I had read that getting into the Virginia Executive Mansion, official home to Virginia’s governor, was a little tricky. It is, ostensibly, open on Tuesday, Wednesday and Thursday from 10 to 2. But that schedule is subject to mansion events. More than one tourist review complained about how difficult it was to pin anyone down about whether it was open, and what it took to get in.
The process we went through was rather painless. We asked the Capitol building receptionist – she of the Virginia dirt story – what we needed to do to take a tour of the house. She confirmed for us that it was open for tours that day (a Wednesday) and said to just show up at the mansion gates at 10:00.
We showed up at the gates at about 9:45. At exactly 10, a guard came out and asked if we wanted a tour and when we said yes and he let us in. Almost immediately, a tour guide came out of the house, and off we went. Kathie and I were the only ones on the tour.
The house was finished in 1813 and is the oldest building in the US built and continuously used as a governor’s residence. James Barbour, of the Barboursville ruins, was the first governor to live there. The current governor, Bob McDonnell, lives on the second floor with his family. The tour covers the official rooms on the first floor.
There were two small(ish – it’s all relative) rooms when we first entered – a First Ladies Parlor and the Old Governor’s Office. Both the rooms have been restored to the way they could have looked in 1813.
The 16th century portrait of Elizabeth I in the First Ladies Parlor was a gift from Nancy, Viscountess Astor (nee Nancy Langhorne of Danville, Virginia), the first female member of Britain’s Parliament. They cleaned and restored it 12 years ago and found that changes had been made to the painting through the years, such as adding a chair and changing the position of the queen’s hand. The restoration took the portrait back to the original.
The governors worked in the Old Governors Office until Governor Andrew Jackson Montague decided to move his office to the capitol in 1902. There was a sad story attached to the painting of the three Native Americans in the portrait above the fireplace. I don’t remember it completely, but the gist of the story was that the man in the center was a defeated Algonquin chief, and they made him wear European style clothes and pose for the portrait to humiliate him.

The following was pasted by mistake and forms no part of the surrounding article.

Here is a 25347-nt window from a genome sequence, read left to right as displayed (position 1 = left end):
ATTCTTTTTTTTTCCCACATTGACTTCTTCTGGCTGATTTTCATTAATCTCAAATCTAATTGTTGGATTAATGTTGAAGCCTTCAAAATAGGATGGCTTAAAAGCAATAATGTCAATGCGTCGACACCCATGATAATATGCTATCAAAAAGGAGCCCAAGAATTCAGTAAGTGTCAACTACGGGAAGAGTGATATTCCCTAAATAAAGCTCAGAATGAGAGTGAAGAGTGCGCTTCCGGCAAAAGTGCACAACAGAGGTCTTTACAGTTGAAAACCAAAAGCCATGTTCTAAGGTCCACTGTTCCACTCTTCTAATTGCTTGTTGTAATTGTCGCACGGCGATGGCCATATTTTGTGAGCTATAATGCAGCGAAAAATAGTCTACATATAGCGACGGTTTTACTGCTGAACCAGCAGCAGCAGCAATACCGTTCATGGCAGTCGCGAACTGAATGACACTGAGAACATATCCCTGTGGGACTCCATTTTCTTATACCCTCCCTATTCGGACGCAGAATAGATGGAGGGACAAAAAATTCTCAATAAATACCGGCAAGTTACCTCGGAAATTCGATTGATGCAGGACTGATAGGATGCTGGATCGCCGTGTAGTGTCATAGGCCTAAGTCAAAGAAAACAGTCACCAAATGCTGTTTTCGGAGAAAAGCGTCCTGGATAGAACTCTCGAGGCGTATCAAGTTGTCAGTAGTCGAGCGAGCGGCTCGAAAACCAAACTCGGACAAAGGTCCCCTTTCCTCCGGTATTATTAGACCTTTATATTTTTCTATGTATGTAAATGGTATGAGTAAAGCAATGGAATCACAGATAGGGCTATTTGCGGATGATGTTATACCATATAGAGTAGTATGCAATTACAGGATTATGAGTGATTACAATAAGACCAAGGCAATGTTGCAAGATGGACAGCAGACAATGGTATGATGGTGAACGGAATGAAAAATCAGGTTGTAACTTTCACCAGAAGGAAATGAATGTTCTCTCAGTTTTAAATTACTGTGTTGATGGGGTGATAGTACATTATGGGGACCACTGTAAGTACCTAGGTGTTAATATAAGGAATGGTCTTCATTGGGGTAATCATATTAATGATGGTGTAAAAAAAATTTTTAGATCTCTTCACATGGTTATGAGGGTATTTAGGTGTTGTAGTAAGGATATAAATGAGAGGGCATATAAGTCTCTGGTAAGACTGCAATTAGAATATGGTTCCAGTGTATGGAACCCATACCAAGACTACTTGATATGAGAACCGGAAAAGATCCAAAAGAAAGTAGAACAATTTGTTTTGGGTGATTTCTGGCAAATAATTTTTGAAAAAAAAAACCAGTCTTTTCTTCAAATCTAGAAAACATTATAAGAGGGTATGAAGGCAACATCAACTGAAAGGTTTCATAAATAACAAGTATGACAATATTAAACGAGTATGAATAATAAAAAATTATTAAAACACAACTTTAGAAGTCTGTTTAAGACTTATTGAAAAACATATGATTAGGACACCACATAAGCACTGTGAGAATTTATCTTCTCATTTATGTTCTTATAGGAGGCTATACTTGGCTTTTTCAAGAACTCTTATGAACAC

Beyond the front rooms is the ballroom, spanning both sides of the center hall. There are two serviceable staircases on each side of the central hall, between the front rooms and the ballroom. No impressive central staircase. Architect Alexander Parris must have gone to the Thomas Jefferson school of design.
At the end back of the house is an oval state dining room. The picture above the sideboard is a portrait of James Monroe by (they think) Rembrandt Peale. It’s on a two year loan from the James Monroe Museum in Fredericksburg, Virginia, in commemoration of the mansion’s 200th anniversary. Monroe was the one who, as Governor of Virginia in 1811, signed the legislation that authorized construction of the residence. The portrait of Elizabeth I – the one that’s now in the First Ladies Parlor – usually hangs there.
The tour gives a bit of the history of the house, along with stories about the families who lived there. The story I remember best was the one about William, son of Governor Elbert Lee Trinkle, who held a sparkler too close to a tree in the ballroom during Christmas of 1926. The resulting fire decimated much of the first floor, so most of the furnishings in the official rooms have been acquired since the fire. Everyone in the house survived, though William’s mother was severly injuried when she and his brother jumped out of a second floor window. When there was a reunion of the children of former governors at the mansion not too long ago, William was the only invitee who didn’t attend. “Too embarrassed,” said the guide.
We walk out of the house after about 40 minutes. There are gardens and dependencies, but how much of those the tour guide would have shown us, we don’t know, because we had to leave the tour at that point. We needed to check out of the hotel at 11:00, and it was as a 15 minute walk back.
It’s a beautiful house and we had a knowledgeable and enthusiastic guide. And — happy, happy, joy, joy — photographs are allowed inside!
Early in the tour, when we were just inside the front door, we heard a commotion outside. “The Governor is here,” said the guide. “We’re not allowed to speak to him.” So we pretended to be very interested in the Old Governor’s Office as Governor McDonnell came in. That reminded me of another Elizabeth II story from the receptionist at the Capitol. Capitol staff were instructed not to speak to the Queen unless she spoke to them. When Elizabeth came through the reception area, she said “Good morning,” to the receptionist, so the receptionist got to say “Good morning” back. The Governor didn’t even glance our way as he strode down the hall and disappeared up the staircase.